SEEL’s research-based early literacy program is designed to help young children develop, retain, and effectively use literacy skills by way of playful activities.
SEEL is an acronym representing the program attributes:
- Systematic. Literacy skills are purposefully organized and explicitly taught.
- Engaging. Children are motivated to learn by participating in playful, meaningful activities.
- Early. Activities and lessons are consistent with developmental characteristics of young children.
- Literacy. Children acquire the various literacy skills that lead to successful reading and writing.
Origins of SEEL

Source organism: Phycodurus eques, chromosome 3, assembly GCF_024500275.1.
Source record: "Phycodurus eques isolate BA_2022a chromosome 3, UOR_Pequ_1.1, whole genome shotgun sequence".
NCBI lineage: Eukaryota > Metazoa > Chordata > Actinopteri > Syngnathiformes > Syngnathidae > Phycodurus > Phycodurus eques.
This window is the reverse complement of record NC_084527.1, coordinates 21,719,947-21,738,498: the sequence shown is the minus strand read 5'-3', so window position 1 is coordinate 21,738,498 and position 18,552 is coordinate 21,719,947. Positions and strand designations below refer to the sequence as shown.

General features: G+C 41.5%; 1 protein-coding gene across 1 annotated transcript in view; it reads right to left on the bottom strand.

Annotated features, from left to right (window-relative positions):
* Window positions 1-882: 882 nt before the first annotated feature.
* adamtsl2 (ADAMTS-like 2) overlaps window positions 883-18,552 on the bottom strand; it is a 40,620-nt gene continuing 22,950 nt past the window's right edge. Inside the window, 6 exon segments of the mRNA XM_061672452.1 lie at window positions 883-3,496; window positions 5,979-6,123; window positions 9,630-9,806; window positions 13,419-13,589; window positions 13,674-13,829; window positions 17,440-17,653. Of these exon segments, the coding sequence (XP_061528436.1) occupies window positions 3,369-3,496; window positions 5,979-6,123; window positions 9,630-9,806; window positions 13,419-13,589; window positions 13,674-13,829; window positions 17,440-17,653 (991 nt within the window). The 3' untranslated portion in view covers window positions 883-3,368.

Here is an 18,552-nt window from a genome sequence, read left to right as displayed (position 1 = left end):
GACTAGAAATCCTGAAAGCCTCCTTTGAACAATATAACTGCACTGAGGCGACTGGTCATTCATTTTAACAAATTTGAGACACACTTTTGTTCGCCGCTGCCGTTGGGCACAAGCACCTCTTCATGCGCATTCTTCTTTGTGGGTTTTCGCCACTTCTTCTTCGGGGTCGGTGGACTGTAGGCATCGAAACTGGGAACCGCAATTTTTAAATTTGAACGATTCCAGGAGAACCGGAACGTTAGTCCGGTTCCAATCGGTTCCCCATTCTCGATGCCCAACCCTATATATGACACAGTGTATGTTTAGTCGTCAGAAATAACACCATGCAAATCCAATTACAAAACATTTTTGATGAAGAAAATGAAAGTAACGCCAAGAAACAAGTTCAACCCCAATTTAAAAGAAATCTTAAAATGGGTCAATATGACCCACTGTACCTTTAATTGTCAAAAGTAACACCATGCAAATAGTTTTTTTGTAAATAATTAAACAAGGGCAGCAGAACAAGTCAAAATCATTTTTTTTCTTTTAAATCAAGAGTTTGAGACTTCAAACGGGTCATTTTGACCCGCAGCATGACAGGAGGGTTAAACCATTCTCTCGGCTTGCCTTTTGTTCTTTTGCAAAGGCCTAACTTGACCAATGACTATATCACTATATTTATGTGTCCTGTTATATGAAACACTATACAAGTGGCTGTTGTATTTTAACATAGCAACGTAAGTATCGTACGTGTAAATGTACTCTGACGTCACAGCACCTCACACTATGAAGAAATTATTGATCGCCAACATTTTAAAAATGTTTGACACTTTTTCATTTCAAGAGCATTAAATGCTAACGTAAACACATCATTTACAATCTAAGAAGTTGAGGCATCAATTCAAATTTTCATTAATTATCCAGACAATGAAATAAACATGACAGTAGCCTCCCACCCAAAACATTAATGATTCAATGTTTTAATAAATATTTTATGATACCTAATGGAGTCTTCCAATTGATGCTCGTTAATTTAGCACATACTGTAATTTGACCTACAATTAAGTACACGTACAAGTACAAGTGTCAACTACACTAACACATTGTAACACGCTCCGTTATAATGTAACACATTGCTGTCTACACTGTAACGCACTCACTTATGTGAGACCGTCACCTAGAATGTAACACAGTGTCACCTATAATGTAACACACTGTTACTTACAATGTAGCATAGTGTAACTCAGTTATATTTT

The SEEL project began in 1998 with funding from a federal grant entitled Project CALL: Contextualized Approach to Language and Literacy. The principal investigators, Drs. Barbara Culatta and Dana Kovarsky of the University of Rhode Island, initially conducted the project in Head Start classrooms with the goal of providing effective and engaging early literacy instruction to preschool children with language differences and language delays. Later the research-based program was expanded to Utah and included dual language (Spanish-English) kindergarten classrooms in public school settings and non-profit schools in Guatemala. The Spanish component of the project provides the same types of engaging and systematic activities as its English language correlate. The SEEL project has continued to be implemented in preschool and kindergarten contexts and continues to be developed and supported by Brigham Young University with involvement from faculty from BYU’s David O. McKay School of Education.